Brain training via mindfulness, cognitive training, and/ or tDCS

brains-mindsSev­er­al recent media arti­cles high­light the grow­ing inter­est in a vari­ety of approach­es to enhance the brain and the mind. The obvi­ous emerg­ing ques­tion, which we address at The Sharp­Brains Guide to Brain Fit­ness giv­en that “one size does­n’t fit all” is, what works best for whom and for what?

Mind­ful­ness: Get­ting Its Share of Atten­tion (The New York Times):

The Marine Corps is test­ing Mind Fit­ness Train­ing to help sol­diers relax and boost “emo­tion­al intel­li­gence,” the buzz­words of the hour. Nike, Gen­er­al Mills, Tar­get and Aet­na encour­age employ­ees to sit and do noth­ing, and with class­es that show them how. As the high priest­ess of the ful­ly aware, Ari­an­na Huff­in­g­ton this year start­ed a mind­ful­ness con­fer­ence, a page ded­i­cat­ed to the sub­ject on The Huff­in­g­ton Post and a “GPS for the Soul” phone appli­ca­tion with a built-in heart sen­sor to alert you when you’re calm or stressed…Even the most dis­tract­ed are eas­ing up and let­ting go. These days, Mr. Williams spends most of his time over­see­ing an online lit­er­ary ven­ture called Medi­um. The office holds com­pa­ny­wide nature retreats and offers guid­ed relax­ation ses­sions twice a week. “Med­i­ta­tion always had bad brand­ing for this cul­ture — it seemed very hand wavy,” he said. “But to me, it’s a way to think more clear­ly and to not feel so swept up.”

Match­ing our cog­ni­tive brain span to our extend­ed lifes­pan (Oxford Uni­ver­si­ty Press blog)

Until recent­ly, cog­ni­tive loss­es in healthy adults were viewed as an inevitable con­se­quence of liv­ing longer. How­ev­er, researchers around the world are dis­cov­er­ing ways to rein­vig­o­rate over­all brain health and reverse cog­ni­tive loss­es, giv­ing spe­cif­ic focus to abil­i­ties that sup­port inde­pen­dent liv­ing such as the capac­i­ty to rea­son, prob­lem solve, and plan. Through­out our life­time our brain remains high­ly mal­leable, an asset referred to as neu­ro­plas­tic­i­ty… We found that the brain train­ing strate­gies not only improved cog­ni­tive per­for­mance, but also induced ben­e­fi­cial phys­i­o­log­i­cal brain changes. These pub­lished find­ings show healthy adults can regain lost cog­ni­tive per­for­mance, improve blood flow in the brain, speed up com­mu­ni­ca­tion between brain regions, and expand struc­tur­al con­nec­tions after brief training.”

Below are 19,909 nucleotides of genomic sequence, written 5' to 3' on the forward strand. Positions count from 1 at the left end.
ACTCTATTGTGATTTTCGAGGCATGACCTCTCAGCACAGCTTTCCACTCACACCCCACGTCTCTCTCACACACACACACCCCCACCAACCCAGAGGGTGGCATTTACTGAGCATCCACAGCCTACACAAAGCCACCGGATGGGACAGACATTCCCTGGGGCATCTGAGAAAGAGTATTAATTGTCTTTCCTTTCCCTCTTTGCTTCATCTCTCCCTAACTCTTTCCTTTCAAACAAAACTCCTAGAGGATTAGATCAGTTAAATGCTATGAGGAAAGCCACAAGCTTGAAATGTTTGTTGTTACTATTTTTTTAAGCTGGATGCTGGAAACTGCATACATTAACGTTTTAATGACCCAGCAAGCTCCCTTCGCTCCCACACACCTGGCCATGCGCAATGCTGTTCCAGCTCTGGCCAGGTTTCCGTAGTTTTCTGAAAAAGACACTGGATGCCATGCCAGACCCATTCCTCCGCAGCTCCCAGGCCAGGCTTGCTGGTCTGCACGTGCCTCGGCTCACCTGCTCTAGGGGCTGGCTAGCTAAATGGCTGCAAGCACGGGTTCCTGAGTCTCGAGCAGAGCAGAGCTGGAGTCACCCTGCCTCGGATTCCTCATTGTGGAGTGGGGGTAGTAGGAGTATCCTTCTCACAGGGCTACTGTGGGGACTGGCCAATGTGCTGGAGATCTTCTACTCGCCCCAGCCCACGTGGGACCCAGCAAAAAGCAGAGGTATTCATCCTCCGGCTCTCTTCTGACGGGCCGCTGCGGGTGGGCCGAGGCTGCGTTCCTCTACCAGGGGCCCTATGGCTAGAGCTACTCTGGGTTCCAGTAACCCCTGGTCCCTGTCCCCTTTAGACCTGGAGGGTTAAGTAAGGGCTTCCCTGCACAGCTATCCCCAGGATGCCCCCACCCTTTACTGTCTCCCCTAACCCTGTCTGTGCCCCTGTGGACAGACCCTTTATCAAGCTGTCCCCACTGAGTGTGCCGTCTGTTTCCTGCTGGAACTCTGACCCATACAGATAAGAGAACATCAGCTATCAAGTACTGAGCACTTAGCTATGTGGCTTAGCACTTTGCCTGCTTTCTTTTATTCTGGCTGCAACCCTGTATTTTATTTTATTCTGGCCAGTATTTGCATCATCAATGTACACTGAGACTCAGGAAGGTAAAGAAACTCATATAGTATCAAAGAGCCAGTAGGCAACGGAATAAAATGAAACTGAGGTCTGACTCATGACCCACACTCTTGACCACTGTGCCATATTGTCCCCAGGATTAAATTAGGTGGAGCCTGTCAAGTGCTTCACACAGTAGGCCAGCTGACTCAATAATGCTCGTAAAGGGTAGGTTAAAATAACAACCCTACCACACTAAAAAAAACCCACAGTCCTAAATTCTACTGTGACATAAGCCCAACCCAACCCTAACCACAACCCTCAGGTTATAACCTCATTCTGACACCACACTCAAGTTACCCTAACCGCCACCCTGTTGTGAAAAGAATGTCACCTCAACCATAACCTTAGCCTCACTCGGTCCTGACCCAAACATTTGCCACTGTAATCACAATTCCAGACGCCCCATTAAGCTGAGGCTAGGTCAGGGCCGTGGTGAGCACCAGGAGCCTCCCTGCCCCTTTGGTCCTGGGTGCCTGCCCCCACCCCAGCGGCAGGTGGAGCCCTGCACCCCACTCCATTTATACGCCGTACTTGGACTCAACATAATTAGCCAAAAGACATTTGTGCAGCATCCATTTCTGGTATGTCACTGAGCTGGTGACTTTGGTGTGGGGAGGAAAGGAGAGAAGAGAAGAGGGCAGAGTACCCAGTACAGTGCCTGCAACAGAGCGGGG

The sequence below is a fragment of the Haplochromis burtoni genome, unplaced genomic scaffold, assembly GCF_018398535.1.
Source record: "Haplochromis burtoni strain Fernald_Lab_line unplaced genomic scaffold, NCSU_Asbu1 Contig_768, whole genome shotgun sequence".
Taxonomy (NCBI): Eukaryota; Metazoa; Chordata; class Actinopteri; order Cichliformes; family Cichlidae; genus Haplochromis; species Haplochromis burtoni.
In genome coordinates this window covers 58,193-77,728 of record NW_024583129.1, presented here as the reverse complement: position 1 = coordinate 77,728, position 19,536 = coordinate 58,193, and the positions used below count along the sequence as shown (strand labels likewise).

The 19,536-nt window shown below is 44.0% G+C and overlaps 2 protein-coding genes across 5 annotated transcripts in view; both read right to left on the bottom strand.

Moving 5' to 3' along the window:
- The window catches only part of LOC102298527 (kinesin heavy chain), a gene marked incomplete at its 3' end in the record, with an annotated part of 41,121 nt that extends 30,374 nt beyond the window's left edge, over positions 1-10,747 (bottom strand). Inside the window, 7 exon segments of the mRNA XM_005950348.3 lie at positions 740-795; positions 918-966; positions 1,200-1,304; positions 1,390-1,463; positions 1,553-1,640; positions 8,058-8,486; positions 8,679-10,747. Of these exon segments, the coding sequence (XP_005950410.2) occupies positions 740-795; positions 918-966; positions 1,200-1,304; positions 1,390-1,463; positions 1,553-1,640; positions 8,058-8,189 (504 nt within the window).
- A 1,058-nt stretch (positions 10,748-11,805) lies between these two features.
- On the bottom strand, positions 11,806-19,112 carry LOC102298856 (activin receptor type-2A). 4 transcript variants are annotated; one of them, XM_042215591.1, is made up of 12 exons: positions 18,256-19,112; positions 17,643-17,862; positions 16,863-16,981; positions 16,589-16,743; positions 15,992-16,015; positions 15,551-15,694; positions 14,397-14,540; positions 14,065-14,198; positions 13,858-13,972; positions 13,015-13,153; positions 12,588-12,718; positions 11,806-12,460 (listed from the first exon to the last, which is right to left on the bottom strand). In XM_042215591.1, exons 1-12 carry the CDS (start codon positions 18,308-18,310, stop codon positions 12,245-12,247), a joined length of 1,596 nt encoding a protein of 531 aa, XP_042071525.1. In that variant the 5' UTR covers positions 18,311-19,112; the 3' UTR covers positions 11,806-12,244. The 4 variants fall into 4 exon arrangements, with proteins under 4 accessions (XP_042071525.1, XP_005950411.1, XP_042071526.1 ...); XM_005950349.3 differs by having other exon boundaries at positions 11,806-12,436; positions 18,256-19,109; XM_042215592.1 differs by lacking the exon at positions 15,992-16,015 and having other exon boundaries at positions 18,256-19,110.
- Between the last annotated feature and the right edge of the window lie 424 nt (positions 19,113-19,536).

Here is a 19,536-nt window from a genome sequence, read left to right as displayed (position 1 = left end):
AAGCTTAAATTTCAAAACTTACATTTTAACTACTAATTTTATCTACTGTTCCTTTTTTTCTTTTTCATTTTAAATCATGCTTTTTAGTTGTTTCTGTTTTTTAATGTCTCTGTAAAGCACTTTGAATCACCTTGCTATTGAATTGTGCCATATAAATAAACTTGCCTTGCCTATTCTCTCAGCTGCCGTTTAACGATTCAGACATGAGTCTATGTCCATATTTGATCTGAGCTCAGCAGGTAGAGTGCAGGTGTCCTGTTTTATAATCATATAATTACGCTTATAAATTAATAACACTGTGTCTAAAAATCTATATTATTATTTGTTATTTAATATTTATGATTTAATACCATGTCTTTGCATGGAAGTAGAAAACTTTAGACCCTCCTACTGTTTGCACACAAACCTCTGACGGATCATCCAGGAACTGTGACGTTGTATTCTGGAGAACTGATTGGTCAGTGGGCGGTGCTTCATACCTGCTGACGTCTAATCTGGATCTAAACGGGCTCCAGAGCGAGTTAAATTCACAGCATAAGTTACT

Jumper Cables for the Mind (The New York Times):

This couldn’t pos­si­bly be a good idea. On Fri­day the 13th of Sep­tem­ber, in an old brick build­ing on 13th Street in Boston’s Charlestown neigh­bor­hood, a pair of elec­trodes was attached to my fore­head, one over my brain’s left pre­frontal cor­tex, the oth­er just above my right eye sock­et. I was about to under­go tran­scra­nial direct-cur­rent stim­u­la­tion, or tDCS, an exper­i­men­tal tech­nique for deliv­er­ing extreme­ly low dose elec­tri­cal stim­u­la­tion to the brain. Using less than 1 per­cent of the elec­tri­cal ener­gy nec­es­sary for elec­tro­con­vul­sive ther­a­py, pow­ered by an ordi­nary nine-volt bat­tery, tDCS has been shown in hun­dreds of stud­ies to enhance an aston­ish­ing, seem­ing­ly implau­si­ble vari­ety of intel­lec­tu­al, emo­tion­al and move­ment-relat­ed brain func­tions. And its side effects appear lim­it­ed to a mild tin­gling at the site of the elec­trode, some­times a slight red­den­ing of the skin, very rarely a headache and cer­tain­ly no seizures or mem­o­ry loss. Still, I felt more than a bit appre­hen­sive as I pre­pared to find out if a lit­tle bit of juice could amp up my cog­ni­tive reserves and make me, in a word, smarter.”

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About SharpBrains

SHARPBRAINS is an independent think-tank and consulting firm providing services at the frontier of applied neuroscience, health, leadership and innovation.
SHARPBRAINS es un think-tank y consultoría independiente proporcionando servicios para la neurociencia aplicada, salud, liderazgo e innovación.

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